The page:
Diplomacy

Why It’s Okay to Talk about Chamberlain Right Now

There’s been a lot of talk lately proclaiming Barack Obama the second coming of Neville Chamberlain. The analogy may be facile, but it is not far-fetched. The accord just reached in Vienna, at best, only temporarily cools off Iran’s nuclear ambitions. The Iran deal will be remembered either as a masterful display of diplomacy or as a hopelessly naïve delusion.

Wishful thinking is not a sound basis for foreign policy. When it comes to Iran, the stakes are too high to gamble on good faith. Israel and Saudi Arabia have good reasons to worry. And when before have these two nations had anything in common?

Congress now readies itself for 60 days of peeking underneath the Persian carpet of this Iranian deal, while the President threatens to test his veto powers over congressional action.

Americans should be skeptical. Iran is not just a regional menace. Long-range missiles can erase complacency in an instant. The seeming vast distance on a map between Iran and the United States, in the modern world, can resemble a commuter stop. The days of trench warfare are over because there isn’t enough time to dig any of those trenches. Iran may end up convincing the United States that it needs its very own Iron Dome.

The devil in the details of this deal might very soon expose Iran as the true “Great Satan,” professing its need for nuclear energy for peaceful purposes, all the while chanting “Death to America” on its streets. Chamberlain, perhaps, is the right world leader to recall at this time. “Peace for Our Time” crossed the Atlantic in search of its cousin, “Hope and Change”—both sanguine slogans with the potential to explode like firecrackers in the hands of those who sign feckless treaties.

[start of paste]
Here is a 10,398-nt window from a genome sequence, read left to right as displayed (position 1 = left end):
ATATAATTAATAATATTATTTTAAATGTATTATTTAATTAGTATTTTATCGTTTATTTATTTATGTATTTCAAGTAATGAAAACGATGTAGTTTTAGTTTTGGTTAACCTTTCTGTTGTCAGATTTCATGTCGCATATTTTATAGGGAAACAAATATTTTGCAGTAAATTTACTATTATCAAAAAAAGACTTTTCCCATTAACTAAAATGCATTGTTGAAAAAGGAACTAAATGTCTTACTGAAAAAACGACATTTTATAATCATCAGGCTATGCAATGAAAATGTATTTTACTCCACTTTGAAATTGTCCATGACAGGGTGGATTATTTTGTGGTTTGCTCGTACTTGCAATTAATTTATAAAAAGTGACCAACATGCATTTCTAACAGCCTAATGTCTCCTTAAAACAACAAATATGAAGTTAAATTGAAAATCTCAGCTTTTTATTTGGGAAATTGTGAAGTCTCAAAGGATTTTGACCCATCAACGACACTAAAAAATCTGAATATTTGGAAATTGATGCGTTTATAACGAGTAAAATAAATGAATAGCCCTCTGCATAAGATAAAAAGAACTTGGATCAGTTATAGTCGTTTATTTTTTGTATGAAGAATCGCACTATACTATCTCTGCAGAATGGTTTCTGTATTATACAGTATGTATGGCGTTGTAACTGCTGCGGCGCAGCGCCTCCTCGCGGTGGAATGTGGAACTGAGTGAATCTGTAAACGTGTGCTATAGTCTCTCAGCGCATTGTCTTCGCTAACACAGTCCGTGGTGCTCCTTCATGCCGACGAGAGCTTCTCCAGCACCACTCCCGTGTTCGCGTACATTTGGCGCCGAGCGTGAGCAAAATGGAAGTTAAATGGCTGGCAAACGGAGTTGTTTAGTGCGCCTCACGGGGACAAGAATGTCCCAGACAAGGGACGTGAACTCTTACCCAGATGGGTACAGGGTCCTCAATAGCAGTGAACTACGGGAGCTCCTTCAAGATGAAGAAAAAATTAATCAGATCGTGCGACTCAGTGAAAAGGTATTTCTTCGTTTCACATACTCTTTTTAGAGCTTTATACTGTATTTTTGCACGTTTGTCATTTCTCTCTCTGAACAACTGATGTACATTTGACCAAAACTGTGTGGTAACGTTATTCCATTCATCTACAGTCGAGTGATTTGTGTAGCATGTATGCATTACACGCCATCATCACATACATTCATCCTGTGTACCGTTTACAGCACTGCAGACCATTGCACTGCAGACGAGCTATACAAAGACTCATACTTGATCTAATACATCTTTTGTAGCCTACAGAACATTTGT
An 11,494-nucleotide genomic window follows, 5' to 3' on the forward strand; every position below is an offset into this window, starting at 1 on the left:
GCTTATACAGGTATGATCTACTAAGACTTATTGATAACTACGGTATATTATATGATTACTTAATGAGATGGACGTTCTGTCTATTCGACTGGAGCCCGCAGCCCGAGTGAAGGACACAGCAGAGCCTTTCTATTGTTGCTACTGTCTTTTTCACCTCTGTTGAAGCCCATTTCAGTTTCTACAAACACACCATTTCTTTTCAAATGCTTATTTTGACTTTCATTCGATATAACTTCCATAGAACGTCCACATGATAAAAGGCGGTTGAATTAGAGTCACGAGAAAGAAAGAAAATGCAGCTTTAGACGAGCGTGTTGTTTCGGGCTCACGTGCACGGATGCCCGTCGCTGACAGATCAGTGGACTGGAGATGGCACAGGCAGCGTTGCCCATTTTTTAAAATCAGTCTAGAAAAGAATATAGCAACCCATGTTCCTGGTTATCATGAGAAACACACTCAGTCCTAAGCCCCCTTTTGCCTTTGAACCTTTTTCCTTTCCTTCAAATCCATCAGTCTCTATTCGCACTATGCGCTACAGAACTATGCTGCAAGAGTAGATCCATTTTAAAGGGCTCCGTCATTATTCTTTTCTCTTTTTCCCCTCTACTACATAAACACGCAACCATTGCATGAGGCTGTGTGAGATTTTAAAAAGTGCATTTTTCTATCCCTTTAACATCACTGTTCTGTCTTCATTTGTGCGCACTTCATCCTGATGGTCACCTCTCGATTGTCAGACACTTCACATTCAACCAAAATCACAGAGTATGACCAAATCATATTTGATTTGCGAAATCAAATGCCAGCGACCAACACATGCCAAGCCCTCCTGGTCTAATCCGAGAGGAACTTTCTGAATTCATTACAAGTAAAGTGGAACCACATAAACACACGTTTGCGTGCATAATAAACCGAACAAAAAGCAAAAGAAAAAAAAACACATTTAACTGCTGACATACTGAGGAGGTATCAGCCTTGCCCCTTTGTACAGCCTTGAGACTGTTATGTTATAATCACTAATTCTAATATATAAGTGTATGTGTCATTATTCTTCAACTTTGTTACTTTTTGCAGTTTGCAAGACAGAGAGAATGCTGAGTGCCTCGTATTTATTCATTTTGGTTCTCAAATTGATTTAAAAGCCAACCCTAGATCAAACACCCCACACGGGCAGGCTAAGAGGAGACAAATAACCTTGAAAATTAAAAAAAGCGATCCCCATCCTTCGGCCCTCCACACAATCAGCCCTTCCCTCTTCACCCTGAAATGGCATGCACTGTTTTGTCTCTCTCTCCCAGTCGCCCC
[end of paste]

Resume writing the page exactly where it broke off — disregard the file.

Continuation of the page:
Yes, this outcome should not have been surprising. An entire presidency was foreshadowed during the earliest days of the Obama administration with an entirely symbolic but wholly revealing gesture. It would be funny if the consequences had not been so great. And it had little to do with an evolved foreign policy and everything to do with office décor.

No sooner had President Obama moved into the Oval Office when the bust of Winston Churchill, which graced the office during the George W. Bush years, was removed and returned to the British Embassy. A minor controversy erupted when the White House, responding to a column by The Washington Post’s Charles Krauthammer, claimed that the bust had been only relocated to the residency and not returned to the British, as Krauthammer had alleged. But that proved to be untrue; the original bust had, indeed, been moved to a building occupied by British diplomats and not American presidents.

Apparently, burning the midnight oil in the Oval Office during the Obama presidency meant never having to glance at a bust of Churchill, a world leader who Obama had little interest in emulating. The President was not likely to ever place his elbows on his desk and wonder: “What would Winston do?”

And the reasons are obvious. Churchill was the quintessential wartime prime minister, a man who promised his citizens, and those sitting in the House of Commons, that the British army “shall go on to the end. We shall fight in France, we shall fight on the seas and oceans, we shall fight with growing confidence and growing strength in the air, we shall defend our island, whatever the cost may be. We shall fight on the beaches, we shall fight on the landing grounds, we shall fight in the fields and in the streets, we shall fight in the hills; we shall never surrender.”